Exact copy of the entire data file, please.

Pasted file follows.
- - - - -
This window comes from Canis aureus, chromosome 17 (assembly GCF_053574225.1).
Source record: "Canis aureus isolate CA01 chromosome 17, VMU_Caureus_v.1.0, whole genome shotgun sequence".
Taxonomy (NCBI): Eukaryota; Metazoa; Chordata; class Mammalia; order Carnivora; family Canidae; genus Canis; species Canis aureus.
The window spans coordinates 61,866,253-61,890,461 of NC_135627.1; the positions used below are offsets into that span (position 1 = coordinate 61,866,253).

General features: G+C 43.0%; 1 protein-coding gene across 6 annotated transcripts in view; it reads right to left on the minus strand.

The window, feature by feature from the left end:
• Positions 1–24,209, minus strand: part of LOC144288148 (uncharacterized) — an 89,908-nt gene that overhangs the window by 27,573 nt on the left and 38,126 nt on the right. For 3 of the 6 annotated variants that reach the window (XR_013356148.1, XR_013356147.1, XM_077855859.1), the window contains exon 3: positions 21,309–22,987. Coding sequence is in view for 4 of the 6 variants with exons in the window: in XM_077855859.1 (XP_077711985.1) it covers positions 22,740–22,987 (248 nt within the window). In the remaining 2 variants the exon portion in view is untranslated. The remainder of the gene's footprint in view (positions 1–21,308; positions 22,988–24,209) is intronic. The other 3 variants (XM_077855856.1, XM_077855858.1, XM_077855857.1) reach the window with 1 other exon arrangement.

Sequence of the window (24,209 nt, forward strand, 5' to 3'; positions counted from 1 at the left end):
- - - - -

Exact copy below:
This window comes from Canis aureus, chromosome 17 (assembly GCF_053574225.1).
Source record: "Canis aureus isolate CA01 chromosome 17, VMU_Caureus_v.1.0, whole genome shotgun sequence".
Taxonomy (NCBI): Eukaryota; Metazoa; Chordata; class Mammalia; order Carnivora; family Canidae; genus Canis; species Canis aureus.
The window spans coordinates 61,866,253-61,890,461 of NC_135627.1; the positions used below are offsets into that span (position 1 = coordinate 61,866,253).

General features: G+C 43.0%; 1 protein-coding gene across 6 annotated transcripts in view; it reads right to left on the minus strand.

The window, feature by feature from the left end:
• Positions 1–24,209, minus strand: part of LOC144288148 (uncharacterized) — an 89,908-nt gene that overhangs the window by 27,573 nt on the left and 38,126 nt on the right. For 3 of the 6 annotated variants that reach the window (XR_013356148.1, XR_013356147.1, XM_077855859.1), the window contains exon 3: positions 21,309–22,987. Coding sequence is in view for 4 of the 6 variants with exons in the window: in XM_077855859.1 (XP_077711985.1) it covers positions 22,740–22,987 (248 nt within the window). In the remaining 2 variants the exon portion in view is untranslated. The remainder of the gene's footprint in view (positions 1–21,308; positions 22,988–24,209) is intronic. The other 3 variants (XM_077855856.1, XM_077855858.1, XM_077855857.1) reach the window with 1 other exon arrangement.

Sequence of the window (24,209 nt, forward strand, 5' to 3'; positions counted from 1 at the left end):